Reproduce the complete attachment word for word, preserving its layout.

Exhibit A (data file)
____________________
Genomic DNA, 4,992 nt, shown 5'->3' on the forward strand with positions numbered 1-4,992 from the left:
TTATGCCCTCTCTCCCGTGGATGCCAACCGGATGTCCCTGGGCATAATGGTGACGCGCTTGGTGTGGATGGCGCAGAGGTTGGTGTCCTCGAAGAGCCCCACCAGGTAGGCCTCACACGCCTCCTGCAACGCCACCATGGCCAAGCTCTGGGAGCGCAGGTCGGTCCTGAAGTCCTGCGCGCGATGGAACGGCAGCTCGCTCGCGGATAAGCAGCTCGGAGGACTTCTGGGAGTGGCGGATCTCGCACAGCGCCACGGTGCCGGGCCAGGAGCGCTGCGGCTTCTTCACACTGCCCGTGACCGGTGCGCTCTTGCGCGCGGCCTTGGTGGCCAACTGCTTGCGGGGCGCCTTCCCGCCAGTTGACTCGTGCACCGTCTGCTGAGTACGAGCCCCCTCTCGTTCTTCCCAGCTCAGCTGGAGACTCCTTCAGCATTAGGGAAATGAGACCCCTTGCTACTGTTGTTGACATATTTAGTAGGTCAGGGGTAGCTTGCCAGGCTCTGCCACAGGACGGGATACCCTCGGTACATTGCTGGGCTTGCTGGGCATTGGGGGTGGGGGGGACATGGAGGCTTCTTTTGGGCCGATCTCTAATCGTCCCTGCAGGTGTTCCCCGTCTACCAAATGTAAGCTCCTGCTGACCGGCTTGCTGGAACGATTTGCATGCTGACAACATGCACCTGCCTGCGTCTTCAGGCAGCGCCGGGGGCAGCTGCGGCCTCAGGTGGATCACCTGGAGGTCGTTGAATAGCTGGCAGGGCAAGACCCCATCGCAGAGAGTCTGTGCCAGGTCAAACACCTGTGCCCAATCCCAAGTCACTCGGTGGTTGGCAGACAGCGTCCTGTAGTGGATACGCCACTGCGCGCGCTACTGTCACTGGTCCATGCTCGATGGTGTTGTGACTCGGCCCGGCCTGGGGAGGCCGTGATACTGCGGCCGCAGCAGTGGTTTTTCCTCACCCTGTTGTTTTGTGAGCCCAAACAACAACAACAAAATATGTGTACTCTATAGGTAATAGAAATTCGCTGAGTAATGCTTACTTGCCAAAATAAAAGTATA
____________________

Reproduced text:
Genomic DNA, 4,992 nt, shown 5'->3' on the forward strand with positions numbered 1-4,992 from the left:
TTATGCCCTCTCTCCCGTGGATGCCAACCGGATGTCCCTGGGCATAATGGTGACGCGCTTGGTGTGGATGGCGCAGAGGTTGGTGTCCTCGAAGAGCCCCACCAGGTAGGCCTCACACGCCTCCTGCAACGCCACCATGGCCAAGCTCTGGGAGCGCAGGTCGGTCCTGAAGTCCTGCGCGCGATGGAACGGCAGCTCGCTCGCGGATAAGCAGCTCGGAGGACTTCTGGGAGTGGCGGATCTCGCACAGCGCCACGGTGCCGGGCCAGGAGCGCTGCGGCTTCTTCACACTGCCCGTGACCGGTGCGCTCTTGCGCGCGGCCTTGGTGGCCAACTGCTTGCGGGGCGCCTTCCCGCCAGTTGACTCGTGCACCGTCTGCTGAGTACGAGCCCCCTCTCGTTCTTCCCAGCTCAGCTGGAGACTCCTTCAGCATTAGGGAAATGAGACCCCTTGCTACTGTTGTTGACATATTTAGTAGGTCAGGGGTAGCTTGCCAGGCTCTGCCACAGGACGGGATACCCTCGGTACATTGCTGGGCTTGCTGGGCATTGGGGGTGGGGGGGACATGGAGGCTTCTTTTGGGCCGATCTCTAATCGTCCCTGCAGGTGTTCCCCGTCTACCAAATGTAAGCTCCTGCTGACCGGCTTGCTGGAACGATTTGCATGCTGACAACATGCACCTGCCTGCGTCTTCAGGCAGCGCCGGGGGCAGCTGCGGCCTCAGGTGGATCACCTGGAGGTCGTTGAATAGCTGGCAGGGCAAGACCCCATCGCAGAGAGTCTGTGCCAGGTCAAACACCTGTGCCCAATCCCAAGTCACTCGGTGGTTGGCAGACAGCGTCCTGTAGTGGATACGCCACTGCGCGCGCTACTGTCACTGGTCCATGCTCGATGGTGTTGTGACTCGGCCCGGCCTGGGGAGGCCGTGATACTGCGGCCGCAGCAGTGGTTTTTCCTCACCCTGTTGTTTTGTGAGCCCAAACAACAACAACAAAATATGTGTACTCTATAGGTAATAGAAATTCGCTGAGTAATGCTTACTTGCCAAAATAAAAGTATA